Many musicians, vocalists and instrumentalists alike, are proud of their ability to be excellent singers/players without ever learning to read music. Learning musicianship entirely by ear is indeed an incredible feat, deserving of respect and admiration, and with all the technologies available to us now, it’s easier than ever for vocalists to get away with learning pieces via youtube or iTunes. However, as a singer’s career advances they will find themselves in ensembles and performance situations where quick sight reading is essential and small errors on rhythms or rests are not acceptable. Truly great vocalists understand how their melody fits into the larger picture of the accompaniment and the instruments around them. In order to have this perspective, it is critical to learn music theory as a part of your voice study. As a singer versed in theory, here are some ways you will have a leg up:
Sight reading more quickly and accurately.
In the world of professional music, it is often the expectation that a director may not give you your sheet music assignments until you arrive at the first rehearsal. If you’ve never heard the material before, there’s no time to play it on YouTube and learn your part. The ability to follow along in these first rough rehearsals, and at the very least know when your melody line is going up versus going down, is essential.
Rests and breath marks.
One of the ways a singer creates top quality vocal tone is through breath planning, or knowing the best places for taking a breath and pre-planning them into your written score. Although music with simpler song structures (such as pop or folk) tends to be very intuitive in regards to where to breathe, as singers mature into more difficult repetoire this will not be the case. The rules of breath planning include being able to read rests and written phrasing.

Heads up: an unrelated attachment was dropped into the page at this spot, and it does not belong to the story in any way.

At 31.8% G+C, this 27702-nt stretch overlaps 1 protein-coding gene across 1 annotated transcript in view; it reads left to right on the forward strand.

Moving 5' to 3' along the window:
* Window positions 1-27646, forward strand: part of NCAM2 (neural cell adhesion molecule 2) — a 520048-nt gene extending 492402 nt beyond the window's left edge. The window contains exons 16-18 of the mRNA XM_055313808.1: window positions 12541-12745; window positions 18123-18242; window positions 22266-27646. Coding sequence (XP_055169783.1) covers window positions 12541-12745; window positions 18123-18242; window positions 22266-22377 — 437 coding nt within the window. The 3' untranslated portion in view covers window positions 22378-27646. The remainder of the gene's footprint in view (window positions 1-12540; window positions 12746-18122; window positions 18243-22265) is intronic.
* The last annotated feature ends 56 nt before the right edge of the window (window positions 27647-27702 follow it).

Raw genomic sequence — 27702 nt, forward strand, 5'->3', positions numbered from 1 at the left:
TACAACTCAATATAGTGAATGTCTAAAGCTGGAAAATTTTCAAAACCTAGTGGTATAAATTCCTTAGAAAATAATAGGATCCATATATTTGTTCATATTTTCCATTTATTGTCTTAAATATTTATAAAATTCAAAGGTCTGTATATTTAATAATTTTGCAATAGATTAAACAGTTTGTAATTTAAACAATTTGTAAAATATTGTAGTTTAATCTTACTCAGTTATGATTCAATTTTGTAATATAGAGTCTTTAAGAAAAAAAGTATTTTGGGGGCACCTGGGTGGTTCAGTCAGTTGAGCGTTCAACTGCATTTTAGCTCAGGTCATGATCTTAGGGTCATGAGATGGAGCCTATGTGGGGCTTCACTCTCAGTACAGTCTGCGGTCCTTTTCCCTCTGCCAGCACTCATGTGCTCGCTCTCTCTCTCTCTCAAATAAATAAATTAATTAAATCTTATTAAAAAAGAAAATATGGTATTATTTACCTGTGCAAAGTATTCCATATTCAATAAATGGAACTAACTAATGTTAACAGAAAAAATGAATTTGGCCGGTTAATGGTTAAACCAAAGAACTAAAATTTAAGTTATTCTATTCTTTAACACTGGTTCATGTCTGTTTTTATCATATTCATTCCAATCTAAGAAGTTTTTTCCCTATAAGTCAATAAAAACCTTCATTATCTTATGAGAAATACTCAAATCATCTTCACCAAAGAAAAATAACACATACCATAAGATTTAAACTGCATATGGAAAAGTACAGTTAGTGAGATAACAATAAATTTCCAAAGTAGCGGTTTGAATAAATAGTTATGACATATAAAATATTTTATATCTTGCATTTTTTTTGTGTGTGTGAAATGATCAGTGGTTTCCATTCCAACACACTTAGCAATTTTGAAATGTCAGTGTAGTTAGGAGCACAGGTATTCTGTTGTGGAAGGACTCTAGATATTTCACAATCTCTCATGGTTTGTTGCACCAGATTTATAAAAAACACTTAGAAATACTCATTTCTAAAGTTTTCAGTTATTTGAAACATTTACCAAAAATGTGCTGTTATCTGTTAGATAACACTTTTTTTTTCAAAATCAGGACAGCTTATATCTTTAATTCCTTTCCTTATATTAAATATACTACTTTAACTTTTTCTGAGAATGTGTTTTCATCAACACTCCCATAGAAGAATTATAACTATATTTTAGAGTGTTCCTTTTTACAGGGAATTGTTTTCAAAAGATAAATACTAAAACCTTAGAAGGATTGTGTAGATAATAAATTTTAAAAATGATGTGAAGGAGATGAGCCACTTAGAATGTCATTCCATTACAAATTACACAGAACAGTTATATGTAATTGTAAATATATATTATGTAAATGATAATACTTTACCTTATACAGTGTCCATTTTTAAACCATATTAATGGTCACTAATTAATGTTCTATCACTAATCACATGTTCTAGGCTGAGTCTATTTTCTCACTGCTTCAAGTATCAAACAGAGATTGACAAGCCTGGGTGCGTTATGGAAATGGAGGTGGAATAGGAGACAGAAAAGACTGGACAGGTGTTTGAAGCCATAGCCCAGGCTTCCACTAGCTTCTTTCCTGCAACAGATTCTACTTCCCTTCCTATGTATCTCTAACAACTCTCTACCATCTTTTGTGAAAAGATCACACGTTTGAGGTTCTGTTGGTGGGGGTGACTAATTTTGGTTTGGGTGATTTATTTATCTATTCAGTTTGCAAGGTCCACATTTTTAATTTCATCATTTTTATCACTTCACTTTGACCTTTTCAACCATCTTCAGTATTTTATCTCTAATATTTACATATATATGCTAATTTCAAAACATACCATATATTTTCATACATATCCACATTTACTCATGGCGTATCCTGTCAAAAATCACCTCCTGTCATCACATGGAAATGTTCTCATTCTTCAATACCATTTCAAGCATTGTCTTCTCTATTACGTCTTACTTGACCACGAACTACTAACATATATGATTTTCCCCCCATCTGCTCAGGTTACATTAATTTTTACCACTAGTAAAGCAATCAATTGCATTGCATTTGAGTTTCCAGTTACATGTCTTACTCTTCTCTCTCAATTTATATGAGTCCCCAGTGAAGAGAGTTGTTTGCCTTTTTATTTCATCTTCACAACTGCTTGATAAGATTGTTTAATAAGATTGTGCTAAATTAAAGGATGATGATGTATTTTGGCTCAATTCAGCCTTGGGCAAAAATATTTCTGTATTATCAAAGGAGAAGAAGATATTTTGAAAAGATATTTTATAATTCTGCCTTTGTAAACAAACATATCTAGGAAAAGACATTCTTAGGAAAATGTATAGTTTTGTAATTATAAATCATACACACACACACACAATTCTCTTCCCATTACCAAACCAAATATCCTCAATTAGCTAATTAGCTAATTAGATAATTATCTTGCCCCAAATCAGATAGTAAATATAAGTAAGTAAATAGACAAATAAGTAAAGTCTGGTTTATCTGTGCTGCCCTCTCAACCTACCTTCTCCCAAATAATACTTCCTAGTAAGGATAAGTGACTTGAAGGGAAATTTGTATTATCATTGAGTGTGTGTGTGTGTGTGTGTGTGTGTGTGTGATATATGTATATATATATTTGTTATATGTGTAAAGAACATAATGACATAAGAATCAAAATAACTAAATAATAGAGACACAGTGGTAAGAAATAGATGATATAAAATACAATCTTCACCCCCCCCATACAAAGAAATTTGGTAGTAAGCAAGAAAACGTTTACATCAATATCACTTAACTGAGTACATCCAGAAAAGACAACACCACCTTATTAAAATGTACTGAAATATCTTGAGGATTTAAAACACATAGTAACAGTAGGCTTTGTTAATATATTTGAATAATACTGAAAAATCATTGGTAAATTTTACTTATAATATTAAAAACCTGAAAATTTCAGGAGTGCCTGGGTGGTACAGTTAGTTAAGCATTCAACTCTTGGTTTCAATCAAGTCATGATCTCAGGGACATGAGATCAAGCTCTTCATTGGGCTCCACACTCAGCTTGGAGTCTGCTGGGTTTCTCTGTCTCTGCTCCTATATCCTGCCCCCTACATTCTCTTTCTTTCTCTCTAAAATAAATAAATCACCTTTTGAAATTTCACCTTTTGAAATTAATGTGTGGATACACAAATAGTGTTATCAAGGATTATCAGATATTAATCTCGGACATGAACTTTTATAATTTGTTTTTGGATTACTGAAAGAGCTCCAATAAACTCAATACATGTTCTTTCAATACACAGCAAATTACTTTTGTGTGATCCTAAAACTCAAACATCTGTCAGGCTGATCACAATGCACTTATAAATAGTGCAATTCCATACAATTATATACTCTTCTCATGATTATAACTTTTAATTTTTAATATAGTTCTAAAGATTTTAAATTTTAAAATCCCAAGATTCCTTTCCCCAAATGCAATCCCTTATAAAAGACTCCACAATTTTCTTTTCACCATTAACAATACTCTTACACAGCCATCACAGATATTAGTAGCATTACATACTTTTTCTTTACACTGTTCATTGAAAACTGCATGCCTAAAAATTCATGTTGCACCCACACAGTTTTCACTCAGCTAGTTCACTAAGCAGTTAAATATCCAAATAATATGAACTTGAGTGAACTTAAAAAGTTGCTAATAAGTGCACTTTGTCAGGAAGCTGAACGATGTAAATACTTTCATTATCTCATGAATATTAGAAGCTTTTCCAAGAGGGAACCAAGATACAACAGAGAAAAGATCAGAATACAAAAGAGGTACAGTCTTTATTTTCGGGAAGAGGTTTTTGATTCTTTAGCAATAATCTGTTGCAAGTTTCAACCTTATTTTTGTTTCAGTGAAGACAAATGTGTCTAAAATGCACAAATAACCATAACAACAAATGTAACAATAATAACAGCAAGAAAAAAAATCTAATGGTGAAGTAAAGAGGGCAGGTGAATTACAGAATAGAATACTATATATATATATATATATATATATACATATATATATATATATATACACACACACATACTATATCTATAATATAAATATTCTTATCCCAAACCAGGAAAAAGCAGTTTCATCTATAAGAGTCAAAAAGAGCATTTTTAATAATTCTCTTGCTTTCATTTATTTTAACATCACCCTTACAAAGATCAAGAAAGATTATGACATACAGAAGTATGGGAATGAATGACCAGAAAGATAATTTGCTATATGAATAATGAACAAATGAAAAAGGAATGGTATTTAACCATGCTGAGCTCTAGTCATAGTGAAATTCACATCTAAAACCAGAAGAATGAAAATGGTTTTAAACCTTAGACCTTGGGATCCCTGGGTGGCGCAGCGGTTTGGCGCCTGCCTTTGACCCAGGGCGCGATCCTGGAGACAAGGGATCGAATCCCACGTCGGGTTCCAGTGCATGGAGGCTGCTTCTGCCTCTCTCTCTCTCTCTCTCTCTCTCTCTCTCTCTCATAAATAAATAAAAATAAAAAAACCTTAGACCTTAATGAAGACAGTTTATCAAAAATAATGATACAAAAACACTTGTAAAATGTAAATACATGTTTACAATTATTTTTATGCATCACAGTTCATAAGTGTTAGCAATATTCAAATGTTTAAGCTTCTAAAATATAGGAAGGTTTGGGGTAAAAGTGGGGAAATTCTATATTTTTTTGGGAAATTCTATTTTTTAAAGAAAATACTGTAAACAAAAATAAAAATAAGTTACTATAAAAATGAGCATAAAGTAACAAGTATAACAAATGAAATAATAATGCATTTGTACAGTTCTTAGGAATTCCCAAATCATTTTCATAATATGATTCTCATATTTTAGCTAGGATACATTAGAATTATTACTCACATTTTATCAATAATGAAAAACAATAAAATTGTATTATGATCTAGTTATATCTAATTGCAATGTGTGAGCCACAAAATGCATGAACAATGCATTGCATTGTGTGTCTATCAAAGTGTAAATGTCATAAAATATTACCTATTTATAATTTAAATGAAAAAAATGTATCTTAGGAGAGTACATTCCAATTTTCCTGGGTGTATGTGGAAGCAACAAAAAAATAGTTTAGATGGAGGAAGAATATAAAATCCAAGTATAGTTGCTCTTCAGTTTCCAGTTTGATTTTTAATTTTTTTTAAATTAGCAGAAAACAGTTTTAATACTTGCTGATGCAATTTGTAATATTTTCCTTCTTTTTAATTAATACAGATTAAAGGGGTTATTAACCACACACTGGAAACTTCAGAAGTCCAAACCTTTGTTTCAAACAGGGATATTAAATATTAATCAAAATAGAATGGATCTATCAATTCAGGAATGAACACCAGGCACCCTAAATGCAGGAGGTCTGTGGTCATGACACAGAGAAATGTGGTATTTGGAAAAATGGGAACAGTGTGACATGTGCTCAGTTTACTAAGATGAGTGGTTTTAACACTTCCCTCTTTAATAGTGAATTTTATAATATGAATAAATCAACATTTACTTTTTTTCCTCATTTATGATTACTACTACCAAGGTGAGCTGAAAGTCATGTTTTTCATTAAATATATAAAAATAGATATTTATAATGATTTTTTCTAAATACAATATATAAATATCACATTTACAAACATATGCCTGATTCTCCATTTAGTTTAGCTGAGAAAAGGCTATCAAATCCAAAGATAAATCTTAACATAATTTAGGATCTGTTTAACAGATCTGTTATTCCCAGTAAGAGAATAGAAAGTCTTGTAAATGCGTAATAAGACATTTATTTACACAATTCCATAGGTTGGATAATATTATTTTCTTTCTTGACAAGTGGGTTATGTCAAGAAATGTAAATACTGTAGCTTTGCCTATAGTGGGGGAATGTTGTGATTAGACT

Some people are whizzes at audio memorization, some excel at visual memorization. If you can read a score, you’ll have both audio and visual tools at your disposal, making the memorization process quicker and more thorough. Read up on additional memorization tips here.
Working well with your accompanist.
When working with a live band or accompanist, there will be moments when they have specific questions for you about the score, including where to take pauses, where you’d like dynamic changes, where you’d like them to start your intro, and similar. If you can’t read music, these will be difficult conversations.
General musical professionalism.
All of the above points lead to one main idea - a professional singer needs to know their stuff. “Their stuff” not only includes great vocal tone, but also the finer details of the piece as a whole and how the vocal line fits into broader context. Directors and accompanists will respect you more as a musician if you can be a part of those conversations and don’t need to waste precious rehearsal time pointing out directions to a singer who can’t follow along.
Theory is also something you can ask your voice instructor to include during your lesson time. For information on voice lessons, click here.